Alibaba Fraud?

Reading time: 574 words, 2 to 3 minutes, 2 pages.

Alibaba, Chinese, DotCom and IPO are four words that should ring alarm bells with investors.

1) Alibaba claims they’re a combination of eBay and Amazon and last year their customers allegedly spent more than on both. Yet both those companies have entirely different operating models so how could such a combination work for long? Competitors are already nipping at their heels. All I can see is they’re both large, well-known companies so invoking their legendary names might well lure investors to Alibaba.

2) They’re Chinese. So was Sino-Forest, once a darling of the Toronto Stock Exchange. Sino-forest fraudulently claimed to operate hundreds of thousands of hectares of prime forest land hoping to acquire real forestry companies in North America. That is until they were called out by short sellers, Muddy Waters, sinking Sino-Forest’s $6 billion stock valuation into bankruptcy in 2011. Today their case is still wending its way through the Ontario Securities Commission hearings where the best description that Sino-Forest’s lawyers can come up with is, “the unique business and cultural requirements of operating in mainland China” which is another way of saying, well, that’s how they do things in China.

Another example is Silvercorp, a Chinese miner once touted by Casey Research and whose resources were as imaginary as Sino-Forest. Their stock price plunged from a high of $14 to less than $2.

3) It’s been 14 years since the Dot. Bomb bust and investor’s goldfish-brief memories are notoriously short and have again achieved a nirvana of complacency. Maybe it is different this time? Where have we heard that before?

4) Company stock Initial Public Offerings (IPO’s) are the darlings of investors seeking yield in a zero interest rate world making them desperate and extremely stupid. Wall Street and Bay Street banksters love IPO’s for the commissions and obscene bonuses they earn.

Don’t forget that China’s economy has no transparent oversight and completely lacks any framework for dispute resolution. They’ve had 5,000 years to perfect graft and corruption into a national art form while we innocent westerners were painting ourselves blue and living in caves in Europe.

Don’t forget that the Chinese have allegedly met every GDP growth forecast to the decimal every month, every quarter and every year for almost two decades. I might have been born at night, but not last night.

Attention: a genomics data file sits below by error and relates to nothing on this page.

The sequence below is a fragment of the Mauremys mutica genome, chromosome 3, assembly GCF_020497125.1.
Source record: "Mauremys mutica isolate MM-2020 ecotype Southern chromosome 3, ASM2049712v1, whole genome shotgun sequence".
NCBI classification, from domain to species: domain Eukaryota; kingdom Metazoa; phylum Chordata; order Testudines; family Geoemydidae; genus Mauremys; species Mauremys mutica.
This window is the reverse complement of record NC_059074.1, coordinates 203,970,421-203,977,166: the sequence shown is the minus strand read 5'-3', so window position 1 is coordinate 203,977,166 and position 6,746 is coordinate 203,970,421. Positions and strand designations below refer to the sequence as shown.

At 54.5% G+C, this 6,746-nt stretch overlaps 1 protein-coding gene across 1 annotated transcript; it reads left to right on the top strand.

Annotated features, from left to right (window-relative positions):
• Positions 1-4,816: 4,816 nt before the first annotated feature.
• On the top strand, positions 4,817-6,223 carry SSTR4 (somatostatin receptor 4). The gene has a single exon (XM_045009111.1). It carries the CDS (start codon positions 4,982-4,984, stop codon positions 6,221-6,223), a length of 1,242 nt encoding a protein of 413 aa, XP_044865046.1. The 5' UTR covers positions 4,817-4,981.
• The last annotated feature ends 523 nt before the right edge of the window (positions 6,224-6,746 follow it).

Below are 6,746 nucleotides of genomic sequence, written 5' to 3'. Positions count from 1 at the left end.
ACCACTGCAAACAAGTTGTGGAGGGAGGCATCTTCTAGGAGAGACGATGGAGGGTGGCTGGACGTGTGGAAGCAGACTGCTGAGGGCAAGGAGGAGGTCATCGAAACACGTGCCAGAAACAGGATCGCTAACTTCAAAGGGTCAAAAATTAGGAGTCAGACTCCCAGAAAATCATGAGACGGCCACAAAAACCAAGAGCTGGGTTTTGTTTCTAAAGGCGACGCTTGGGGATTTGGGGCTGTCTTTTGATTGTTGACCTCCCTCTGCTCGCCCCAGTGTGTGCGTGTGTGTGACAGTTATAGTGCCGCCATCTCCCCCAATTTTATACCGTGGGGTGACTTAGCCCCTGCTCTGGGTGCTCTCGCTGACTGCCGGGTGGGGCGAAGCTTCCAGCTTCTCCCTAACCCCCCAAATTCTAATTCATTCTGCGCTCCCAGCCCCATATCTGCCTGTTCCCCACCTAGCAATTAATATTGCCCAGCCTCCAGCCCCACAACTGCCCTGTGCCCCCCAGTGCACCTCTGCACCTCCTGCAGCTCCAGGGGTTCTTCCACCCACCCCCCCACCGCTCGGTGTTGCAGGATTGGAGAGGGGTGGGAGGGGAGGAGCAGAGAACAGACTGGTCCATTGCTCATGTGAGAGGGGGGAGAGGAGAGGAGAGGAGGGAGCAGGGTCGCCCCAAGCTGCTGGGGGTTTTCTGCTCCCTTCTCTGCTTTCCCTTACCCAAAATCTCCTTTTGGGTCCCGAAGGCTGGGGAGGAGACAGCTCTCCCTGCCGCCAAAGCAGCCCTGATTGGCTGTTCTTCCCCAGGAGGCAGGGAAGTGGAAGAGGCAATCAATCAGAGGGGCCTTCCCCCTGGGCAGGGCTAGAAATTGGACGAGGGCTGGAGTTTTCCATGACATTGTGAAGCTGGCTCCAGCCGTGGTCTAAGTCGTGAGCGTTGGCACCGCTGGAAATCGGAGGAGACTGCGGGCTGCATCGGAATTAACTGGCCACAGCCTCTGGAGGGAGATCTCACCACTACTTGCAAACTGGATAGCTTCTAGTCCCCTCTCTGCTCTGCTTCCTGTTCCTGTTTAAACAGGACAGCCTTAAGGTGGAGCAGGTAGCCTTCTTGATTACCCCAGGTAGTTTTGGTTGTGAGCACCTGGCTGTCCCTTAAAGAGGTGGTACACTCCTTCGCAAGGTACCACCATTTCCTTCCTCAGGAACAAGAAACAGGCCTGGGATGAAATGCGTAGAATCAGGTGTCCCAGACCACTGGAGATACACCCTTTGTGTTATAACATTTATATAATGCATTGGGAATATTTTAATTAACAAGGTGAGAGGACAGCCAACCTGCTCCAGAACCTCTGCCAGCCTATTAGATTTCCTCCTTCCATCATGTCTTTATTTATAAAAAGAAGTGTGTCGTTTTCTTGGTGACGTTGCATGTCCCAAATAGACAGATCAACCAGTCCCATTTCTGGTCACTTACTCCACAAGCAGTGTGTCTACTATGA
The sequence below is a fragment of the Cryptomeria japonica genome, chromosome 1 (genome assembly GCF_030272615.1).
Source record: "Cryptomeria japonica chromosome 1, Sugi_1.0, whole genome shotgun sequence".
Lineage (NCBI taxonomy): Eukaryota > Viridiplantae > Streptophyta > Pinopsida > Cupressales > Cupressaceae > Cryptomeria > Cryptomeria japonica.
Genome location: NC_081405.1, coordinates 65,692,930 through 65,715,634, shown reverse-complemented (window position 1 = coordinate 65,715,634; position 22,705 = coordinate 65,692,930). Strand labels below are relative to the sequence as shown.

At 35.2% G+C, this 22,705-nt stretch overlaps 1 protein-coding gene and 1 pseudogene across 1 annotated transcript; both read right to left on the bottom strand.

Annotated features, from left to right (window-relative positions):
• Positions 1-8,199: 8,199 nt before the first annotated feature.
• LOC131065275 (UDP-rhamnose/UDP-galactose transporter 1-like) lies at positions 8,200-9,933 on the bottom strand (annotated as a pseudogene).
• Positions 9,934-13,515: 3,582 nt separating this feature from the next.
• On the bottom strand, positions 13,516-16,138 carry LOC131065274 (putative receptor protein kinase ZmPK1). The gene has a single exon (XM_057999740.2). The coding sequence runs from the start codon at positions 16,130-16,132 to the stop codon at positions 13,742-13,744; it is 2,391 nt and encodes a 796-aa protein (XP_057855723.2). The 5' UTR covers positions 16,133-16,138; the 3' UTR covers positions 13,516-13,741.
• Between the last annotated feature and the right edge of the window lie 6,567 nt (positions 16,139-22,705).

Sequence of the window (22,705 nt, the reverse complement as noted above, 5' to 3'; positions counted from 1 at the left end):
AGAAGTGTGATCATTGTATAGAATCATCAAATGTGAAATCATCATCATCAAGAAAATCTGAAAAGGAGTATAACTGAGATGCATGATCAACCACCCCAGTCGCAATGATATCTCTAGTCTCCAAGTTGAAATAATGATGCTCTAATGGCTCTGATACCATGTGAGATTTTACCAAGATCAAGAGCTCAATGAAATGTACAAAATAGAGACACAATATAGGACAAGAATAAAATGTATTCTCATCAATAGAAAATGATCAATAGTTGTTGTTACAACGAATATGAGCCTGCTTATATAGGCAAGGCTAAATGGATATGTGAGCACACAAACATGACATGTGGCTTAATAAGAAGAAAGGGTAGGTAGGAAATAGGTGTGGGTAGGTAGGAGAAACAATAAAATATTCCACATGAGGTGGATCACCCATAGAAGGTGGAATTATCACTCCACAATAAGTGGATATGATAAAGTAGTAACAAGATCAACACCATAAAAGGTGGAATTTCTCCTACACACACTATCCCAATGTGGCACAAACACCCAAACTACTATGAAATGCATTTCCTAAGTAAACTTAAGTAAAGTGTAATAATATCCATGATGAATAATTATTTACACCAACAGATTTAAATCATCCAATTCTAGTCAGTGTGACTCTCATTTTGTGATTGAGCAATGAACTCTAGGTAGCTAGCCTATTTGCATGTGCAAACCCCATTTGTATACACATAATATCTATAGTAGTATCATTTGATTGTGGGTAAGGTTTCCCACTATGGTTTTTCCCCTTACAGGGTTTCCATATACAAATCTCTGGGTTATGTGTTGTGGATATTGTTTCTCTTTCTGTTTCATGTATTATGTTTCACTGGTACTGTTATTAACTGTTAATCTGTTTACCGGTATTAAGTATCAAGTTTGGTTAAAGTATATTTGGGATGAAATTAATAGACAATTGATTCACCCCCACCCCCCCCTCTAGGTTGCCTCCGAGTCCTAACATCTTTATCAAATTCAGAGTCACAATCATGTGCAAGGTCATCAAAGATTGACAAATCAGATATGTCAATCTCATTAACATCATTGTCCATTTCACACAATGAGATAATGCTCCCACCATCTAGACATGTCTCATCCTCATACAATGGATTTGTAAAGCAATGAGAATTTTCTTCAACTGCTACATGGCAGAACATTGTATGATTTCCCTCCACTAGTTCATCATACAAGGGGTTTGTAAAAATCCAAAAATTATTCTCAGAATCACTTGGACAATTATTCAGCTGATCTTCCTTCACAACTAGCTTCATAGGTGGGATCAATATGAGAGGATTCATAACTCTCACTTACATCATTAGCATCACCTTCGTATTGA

And, don’t forget that in the folk tale Ali Baba and the Forty Thieves Ali Baba knows the secret to break into the den of thieves. Coincidence, I’m sure.

Lastly, why bother hacking retailers like Target for their credit card data when Alibaba can get millions of customers to freely give them their credit card numbers? It sounds like a sweet deal alright, but not for customers or investors, but for Alibaba, the thieves and the banksters.

No doubt Alibaba’s stock price will take off for a while after the IPO. Then the smart money will bail out, taking their profits and leaving the poor widows, orphans and pensioners holding the bag.

I smell a Sino-rat. Perhaps, we could start an office pool; when will Alibaba cave?

September 17, 2014

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About gerold

I have a bit of financial experience having invested in stocks in the 1960s & 70s, commodities in the 80s & commercial real estate in the 90s (I sold in 2005.) I'm back in stocks. I am appalled at our rapidly deteriorating global condition so I've written articles for family, friends & colleagues since 2007; warning them and doing my best to explain what's happening, what we can expect in the future and what you can do to prepare and mitigate the worst of the economic, social, political and nuclear fallout. As a public service in 2010 I decided to create a blog accessible to a larger number of people because I believe that knowledge not shared is wasted.
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2 Responses to Alibaba Fraud?

  1. Heidi Yu says:

    Don’t you think if regulators can not accept “that’s how they do things in China”, they should not let the Chinese companies list on the markets in the first place? Don’t you think their is truth which will not change, no matter you accept “that’s how they do things in China” or not?

    Take Sino-Forest as an example. The question is: Did Sino-Forest own 800,000 hectares of forests in China or not? If Sino-Forest owned the forests, the forests will not disappear simply because the regulators do not accept “that’s how they do things in China”.

    • gerold says:

      You’re right, regulators should not have accepted Sino-Forest in the first place, but I suspect regulatory listing requirements are not stringent enough to have caught Sino-Forests scheming attempt to convert imaginary assets to real assets. Remember, it took the in-depth investigation of Muddy Waters to uncover the fraud.

      Then too, the OSC can’t deny every Chinese company just because they’re Chinese. The way things are done in China may be acceptable there, but Chinese companies are expected to meet OSC regulations here.

      The OSC is pursuing Sino-Forest through regulatory channels and NOT through Canadian courts so even if fraud is proven, no one is going to jail. That’s too bad because it sets a bad precedent and simply encourages more fraud.

      Does Sino-Forest actually have 800,000 hectares? If they did, would they have gone bankrupt? I think not.

      Bottom line: think twice before buying into Alibaba’s IPO.

      – Gerold

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